Since small teams usually have a limited budget, there are ways to make sure that the campaign is as cost effective as possible. Once you’ve made a list of all your expenditures, you can find ways to cut cost. For example, instead of hiring a graphic designer to do your flyers, you can opt for a ready-made flyer template at a fraction of the cost. You can also start with inexpensive marketing campaigns such as creating case studies or repurposing some of your old content. Or, if you can find free online tools that are capable of doing what you need, you can use them instead of paid tools. The following guides can also help you allocate your resources and direct your attention more effectively:
BootstrappingA Brief Introduction to Bootstrapping Your MarketingDavid Masters
Small BusinessHow Your Small Business Can Compete With a Larger CompetitorAndrew Blackman
Step 5. Execute Your Marketing Campaign
With your plan, budget, and team in place, it’s time to follow through with the actual marketing stage. This is when you’ll see the value of proper marketing and campaign management—with every step laid out and scheduled, all you’ve got to do is stick to it.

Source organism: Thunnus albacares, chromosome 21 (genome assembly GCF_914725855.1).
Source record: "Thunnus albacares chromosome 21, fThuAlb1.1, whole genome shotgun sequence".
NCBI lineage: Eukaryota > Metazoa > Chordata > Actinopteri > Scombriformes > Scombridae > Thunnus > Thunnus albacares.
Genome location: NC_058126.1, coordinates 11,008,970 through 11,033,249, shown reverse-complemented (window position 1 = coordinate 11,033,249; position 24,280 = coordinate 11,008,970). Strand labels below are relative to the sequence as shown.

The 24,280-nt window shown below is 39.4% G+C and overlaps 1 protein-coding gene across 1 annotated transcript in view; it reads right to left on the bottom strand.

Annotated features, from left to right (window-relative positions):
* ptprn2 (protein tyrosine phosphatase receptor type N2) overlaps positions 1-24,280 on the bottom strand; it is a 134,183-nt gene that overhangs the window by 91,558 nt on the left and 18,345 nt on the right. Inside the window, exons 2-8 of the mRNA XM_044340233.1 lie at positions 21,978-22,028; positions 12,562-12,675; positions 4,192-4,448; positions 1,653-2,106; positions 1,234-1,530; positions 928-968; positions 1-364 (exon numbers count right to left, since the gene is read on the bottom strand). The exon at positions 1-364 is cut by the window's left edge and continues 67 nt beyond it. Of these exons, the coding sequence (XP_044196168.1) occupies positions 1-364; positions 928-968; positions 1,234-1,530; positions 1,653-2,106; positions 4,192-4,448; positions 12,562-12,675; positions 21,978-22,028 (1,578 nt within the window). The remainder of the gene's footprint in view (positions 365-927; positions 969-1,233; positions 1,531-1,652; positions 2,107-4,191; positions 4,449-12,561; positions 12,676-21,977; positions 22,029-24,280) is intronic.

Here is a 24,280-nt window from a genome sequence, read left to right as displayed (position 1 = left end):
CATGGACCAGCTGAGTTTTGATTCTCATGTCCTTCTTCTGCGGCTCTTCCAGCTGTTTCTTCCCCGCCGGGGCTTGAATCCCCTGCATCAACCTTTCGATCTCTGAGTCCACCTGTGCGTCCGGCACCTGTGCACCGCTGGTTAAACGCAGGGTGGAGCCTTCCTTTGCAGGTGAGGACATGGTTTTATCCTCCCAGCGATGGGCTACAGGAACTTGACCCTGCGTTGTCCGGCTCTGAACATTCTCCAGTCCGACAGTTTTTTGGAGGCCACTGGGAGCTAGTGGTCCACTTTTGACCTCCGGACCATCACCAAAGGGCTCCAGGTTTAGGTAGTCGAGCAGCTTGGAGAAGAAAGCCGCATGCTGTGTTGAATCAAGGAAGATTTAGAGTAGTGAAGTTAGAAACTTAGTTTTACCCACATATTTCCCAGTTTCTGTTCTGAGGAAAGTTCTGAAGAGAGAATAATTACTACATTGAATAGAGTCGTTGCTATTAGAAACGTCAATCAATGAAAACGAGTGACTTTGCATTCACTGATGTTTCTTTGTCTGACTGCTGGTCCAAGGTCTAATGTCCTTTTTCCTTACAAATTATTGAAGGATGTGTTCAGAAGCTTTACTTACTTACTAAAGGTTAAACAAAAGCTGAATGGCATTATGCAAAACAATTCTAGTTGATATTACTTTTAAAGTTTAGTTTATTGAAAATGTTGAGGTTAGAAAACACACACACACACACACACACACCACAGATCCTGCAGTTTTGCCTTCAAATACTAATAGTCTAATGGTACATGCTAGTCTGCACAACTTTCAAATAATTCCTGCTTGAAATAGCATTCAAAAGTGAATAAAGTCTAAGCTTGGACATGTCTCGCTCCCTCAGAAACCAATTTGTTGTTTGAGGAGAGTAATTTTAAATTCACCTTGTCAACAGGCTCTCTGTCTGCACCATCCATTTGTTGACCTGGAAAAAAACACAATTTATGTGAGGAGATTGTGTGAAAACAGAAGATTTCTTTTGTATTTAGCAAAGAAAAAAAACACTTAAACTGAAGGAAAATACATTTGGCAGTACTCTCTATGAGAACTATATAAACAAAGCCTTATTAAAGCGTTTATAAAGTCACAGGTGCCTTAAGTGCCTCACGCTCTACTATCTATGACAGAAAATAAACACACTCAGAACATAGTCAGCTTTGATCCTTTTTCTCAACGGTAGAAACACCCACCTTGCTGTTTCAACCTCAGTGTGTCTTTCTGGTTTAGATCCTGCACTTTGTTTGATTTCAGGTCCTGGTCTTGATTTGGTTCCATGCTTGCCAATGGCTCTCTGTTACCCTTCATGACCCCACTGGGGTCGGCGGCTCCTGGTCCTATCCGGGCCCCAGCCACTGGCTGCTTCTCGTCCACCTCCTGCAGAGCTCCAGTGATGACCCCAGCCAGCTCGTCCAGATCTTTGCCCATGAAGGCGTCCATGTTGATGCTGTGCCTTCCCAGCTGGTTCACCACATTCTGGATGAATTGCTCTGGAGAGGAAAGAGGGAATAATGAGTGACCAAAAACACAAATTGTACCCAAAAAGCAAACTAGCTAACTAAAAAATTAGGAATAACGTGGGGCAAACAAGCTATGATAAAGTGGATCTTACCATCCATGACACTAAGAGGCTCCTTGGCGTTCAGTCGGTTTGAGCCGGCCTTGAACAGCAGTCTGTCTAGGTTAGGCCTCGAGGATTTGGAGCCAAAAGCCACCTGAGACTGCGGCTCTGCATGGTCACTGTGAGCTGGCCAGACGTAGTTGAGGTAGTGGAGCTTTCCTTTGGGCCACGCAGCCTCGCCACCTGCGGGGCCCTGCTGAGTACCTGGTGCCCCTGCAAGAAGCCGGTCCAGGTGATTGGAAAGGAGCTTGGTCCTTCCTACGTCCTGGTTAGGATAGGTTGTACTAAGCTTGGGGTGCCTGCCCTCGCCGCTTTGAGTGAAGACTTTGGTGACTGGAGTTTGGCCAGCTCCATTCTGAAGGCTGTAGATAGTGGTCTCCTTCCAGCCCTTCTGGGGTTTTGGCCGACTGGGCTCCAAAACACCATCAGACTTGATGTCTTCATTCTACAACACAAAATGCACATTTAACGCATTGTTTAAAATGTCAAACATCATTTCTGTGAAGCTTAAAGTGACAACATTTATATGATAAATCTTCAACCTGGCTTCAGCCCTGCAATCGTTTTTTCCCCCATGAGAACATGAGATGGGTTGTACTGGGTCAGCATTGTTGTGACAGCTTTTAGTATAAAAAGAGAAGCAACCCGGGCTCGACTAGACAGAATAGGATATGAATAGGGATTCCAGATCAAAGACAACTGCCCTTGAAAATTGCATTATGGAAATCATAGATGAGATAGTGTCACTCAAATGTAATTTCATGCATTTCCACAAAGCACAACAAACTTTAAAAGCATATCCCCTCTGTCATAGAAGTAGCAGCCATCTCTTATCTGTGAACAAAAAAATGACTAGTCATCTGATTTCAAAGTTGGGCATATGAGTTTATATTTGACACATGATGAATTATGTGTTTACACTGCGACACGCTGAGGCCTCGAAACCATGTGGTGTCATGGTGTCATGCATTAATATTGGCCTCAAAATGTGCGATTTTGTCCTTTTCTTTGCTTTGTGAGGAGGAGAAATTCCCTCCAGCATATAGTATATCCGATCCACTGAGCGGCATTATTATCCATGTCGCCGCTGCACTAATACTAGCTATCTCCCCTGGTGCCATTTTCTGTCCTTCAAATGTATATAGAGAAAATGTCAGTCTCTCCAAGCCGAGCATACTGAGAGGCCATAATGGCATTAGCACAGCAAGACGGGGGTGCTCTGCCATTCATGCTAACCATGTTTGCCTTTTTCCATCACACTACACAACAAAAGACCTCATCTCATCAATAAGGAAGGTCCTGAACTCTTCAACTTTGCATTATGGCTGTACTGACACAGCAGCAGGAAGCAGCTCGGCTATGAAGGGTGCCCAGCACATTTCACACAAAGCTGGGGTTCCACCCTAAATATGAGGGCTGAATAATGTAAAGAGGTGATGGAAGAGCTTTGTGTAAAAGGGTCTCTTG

But this doesn’t mean that you won’t face any challenges. Like any other project, it’s rare that a marketing plan is executed from start to finish without a hitch. For small teams, it’s even more likely that you’ll run into problems of being understaffed, going over your budget, or getting too overwhelmed with a campaign that has a bigger scope than you can manage. Because of this, it’s best to be active in managing your campaign during this stage. Here are the things you should consider doing:
- Regular status reports. Depending on the length and scope of your campaign, you need to schedule regular status reports so that you know if everything is being accomplished well and on time. This tutorial on status reports can help you and your team craft simple and actionable reports.
- Ensure that your team is motivated. It’s easy for a small team to get overwhelmed by a project, especially if they’re tackling many aspects of the project at once. Because of this, you need to ensure that each person on the team has the right motivation and productivity to go with their assignments. These basic management guides can help you do this:
ManagementShould You Manage With a Carrot or a Stick?Lisa Jo Rudy
Project ManagementProject Management Kickstart: How to Tackle Large ProjectsLaura Spencer
ManagementWhat If? Tools for Analyzing Possible Management OutcomesLisa Jo Rudy